In response to news of Poland’s invasion and the arrival of war, W. H. Auden condemned the thirties as ‘a low dishonest decade.’ Auden was born 100 years ago this year and is rightly lauded as a great poet; but so too was his friend Louis MacNeice, whose own centenary is being marked by the publication of a much-needed new Collected Poems, edited by the Northern Irish poet and academic Peter McDonald. Auden’s arrival in the United States in 1939 prompted him to reconsider his commitment to political issues, and he went on to revise and suppress those of his past works that had hinted at his involvement in left-wing, near-Marxist politics. MacNeice, meanwhile, found himself in Ireland at the outbreak of the war. He had also been in America earlier that year and he returned there, working as a guest-lecturer at Cornell and worrying over where his future lay. Rather than dramatically renouncing his past and staying in America, though, MacNeice went back to Britain at the end of 1940, having thought deeply about the value of poetry.
Often thought of as a ‘thirties poet’ who, along with Auden, Stephen Spender and C. Day-Lewis, was caricatured by Roy Campbell as ‘MacSpaunday’, MacNeice was actually a late arrival on the decade’s literary scene and something of an outsider. Born in Belfast and brought up in nearby Carrickfergus, his father was a home-ruler clergyman and later bishop in the Church of Ireland. After the early death of his mother, MacNeice was educated in England, at Marlborough and Oxford, where he took a First in Classics. His debut collection, Blind Fireworks, was published in 1929 when he was still at university, but it sank without trace. And he had to wait until 1935 before his second volume, Poems, was published. By that time, the other three legs of MacSpaunday had several collections in print and were publicly embroiled in the politics of the day.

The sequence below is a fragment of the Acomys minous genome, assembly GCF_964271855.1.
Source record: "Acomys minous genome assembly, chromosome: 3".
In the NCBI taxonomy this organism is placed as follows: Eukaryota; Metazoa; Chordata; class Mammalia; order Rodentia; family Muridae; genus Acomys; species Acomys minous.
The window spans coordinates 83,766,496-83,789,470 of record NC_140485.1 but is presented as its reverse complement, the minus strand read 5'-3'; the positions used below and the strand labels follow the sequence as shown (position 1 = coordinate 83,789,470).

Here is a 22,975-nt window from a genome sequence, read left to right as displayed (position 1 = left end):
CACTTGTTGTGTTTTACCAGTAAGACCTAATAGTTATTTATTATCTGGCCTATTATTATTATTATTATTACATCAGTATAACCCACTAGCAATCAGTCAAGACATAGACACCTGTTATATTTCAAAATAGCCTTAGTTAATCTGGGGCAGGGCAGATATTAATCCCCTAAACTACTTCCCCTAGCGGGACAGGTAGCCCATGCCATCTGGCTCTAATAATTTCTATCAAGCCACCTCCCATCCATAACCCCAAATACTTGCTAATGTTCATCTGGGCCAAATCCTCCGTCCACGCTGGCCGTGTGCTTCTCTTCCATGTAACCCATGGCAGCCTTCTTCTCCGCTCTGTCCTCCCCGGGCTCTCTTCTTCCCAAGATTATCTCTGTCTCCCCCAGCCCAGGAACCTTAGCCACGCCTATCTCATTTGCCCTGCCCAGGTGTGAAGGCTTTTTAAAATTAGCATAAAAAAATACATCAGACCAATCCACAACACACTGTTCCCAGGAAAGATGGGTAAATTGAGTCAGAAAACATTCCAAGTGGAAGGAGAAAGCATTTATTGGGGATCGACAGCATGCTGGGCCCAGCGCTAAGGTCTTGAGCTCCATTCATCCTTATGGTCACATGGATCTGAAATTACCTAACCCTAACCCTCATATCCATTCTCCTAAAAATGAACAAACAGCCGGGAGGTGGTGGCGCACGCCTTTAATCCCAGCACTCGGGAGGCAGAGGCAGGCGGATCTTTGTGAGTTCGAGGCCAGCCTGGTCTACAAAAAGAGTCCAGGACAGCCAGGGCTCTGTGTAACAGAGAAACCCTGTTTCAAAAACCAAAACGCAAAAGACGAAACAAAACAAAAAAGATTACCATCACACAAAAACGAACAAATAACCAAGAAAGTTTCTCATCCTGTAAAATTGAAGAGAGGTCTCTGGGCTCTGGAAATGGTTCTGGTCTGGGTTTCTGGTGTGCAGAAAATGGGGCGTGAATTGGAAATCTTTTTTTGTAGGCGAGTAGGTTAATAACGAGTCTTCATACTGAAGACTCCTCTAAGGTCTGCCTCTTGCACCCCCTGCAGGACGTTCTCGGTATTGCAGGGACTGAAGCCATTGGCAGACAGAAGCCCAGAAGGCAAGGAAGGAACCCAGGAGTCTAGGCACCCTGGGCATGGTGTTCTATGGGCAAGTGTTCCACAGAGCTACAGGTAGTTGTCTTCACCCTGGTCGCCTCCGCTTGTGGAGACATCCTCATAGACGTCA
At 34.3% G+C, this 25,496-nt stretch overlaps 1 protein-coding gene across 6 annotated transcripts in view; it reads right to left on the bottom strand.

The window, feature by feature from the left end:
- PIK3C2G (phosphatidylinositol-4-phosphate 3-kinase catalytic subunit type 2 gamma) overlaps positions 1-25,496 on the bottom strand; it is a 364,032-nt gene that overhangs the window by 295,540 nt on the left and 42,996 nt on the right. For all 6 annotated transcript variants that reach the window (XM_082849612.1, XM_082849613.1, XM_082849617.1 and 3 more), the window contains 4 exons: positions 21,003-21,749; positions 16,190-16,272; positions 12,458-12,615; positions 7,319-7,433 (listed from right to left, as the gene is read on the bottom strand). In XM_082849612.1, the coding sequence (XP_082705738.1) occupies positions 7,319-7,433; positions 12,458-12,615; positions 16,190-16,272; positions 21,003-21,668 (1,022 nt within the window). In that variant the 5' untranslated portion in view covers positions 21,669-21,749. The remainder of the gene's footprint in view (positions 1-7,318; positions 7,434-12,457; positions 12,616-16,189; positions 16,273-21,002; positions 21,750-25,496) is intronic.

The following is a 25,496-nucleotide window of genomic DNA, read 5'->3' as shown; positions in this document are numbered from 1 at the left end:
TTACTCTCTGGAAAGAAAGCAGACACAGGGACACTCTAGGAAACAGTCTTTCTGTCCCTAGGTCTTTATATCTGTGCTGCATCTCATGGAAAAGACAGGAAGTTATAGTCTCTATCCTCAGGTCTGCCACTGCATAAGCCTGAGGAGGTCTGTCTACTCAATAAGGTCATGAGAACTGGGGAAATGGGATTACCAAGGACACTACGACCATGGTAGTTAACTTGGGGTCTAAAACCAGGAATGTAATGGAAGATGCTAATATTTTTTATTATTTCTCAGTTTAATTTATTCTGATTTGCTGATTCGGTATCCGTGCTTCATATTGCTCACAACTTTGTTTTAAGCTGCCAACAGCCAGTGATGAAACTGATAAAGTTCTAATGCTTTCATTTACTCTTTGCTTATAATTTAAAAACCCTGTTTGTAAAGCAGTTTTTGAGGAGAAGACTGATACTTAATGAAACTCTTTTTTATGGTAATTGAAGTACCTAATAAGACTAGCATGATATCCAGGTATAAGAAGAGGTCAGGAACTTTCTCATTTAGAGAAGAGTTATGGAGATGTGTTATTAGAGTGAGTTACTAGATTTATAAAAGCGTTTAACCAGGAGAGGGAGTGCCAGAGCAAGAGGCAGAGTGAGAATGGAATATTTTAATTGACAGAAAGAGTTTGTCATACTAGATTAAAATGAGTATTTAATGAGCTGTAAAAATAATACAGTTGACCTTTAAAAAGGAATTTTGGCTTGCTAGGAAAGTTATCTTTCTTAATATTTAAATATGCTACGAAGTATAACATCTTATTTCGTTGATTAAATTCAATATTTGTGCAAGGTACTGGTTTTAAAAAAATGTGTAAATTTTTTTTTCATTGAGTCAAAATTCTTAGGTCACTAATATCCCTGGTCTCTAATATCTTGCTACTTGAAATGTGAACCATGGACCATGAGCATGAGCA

Striking an authentically disillusioned tone throughout—rather than the illusioned-disillusionment of the faux-revolutionary—MacNeice’s volume probes its images and tests its assumptions with scrupulous honesty. ‘Snow’ registers the shock of snow starting to fall, revealing an unbridgeable gap between itself and the roses sitting in front of the window:
The room was suddenly rich and the great bay-
Spawning snow and pink roses against it
Soundlessly collateral and incompatible:
World is suddener than we fancy it.
But this is not just a philosophical epiphany. It extends the volume’s earlier warning in ‘To a Communist,’ taking up and ironically reconfiguring the image of snow as not just a dangerous obscurer of the world’s complications, but also as a disquietingly distinct part of its plurality:
Your thoughts make shape like snow; in one night only
The gawky earth grows breasts,
Snow’s unity engrosses
Particular pettiness of stones and grasses.
But before you proclaim the millennium, my dear,
Consult the barometer –
This poise is perfect but maintained
For one day only.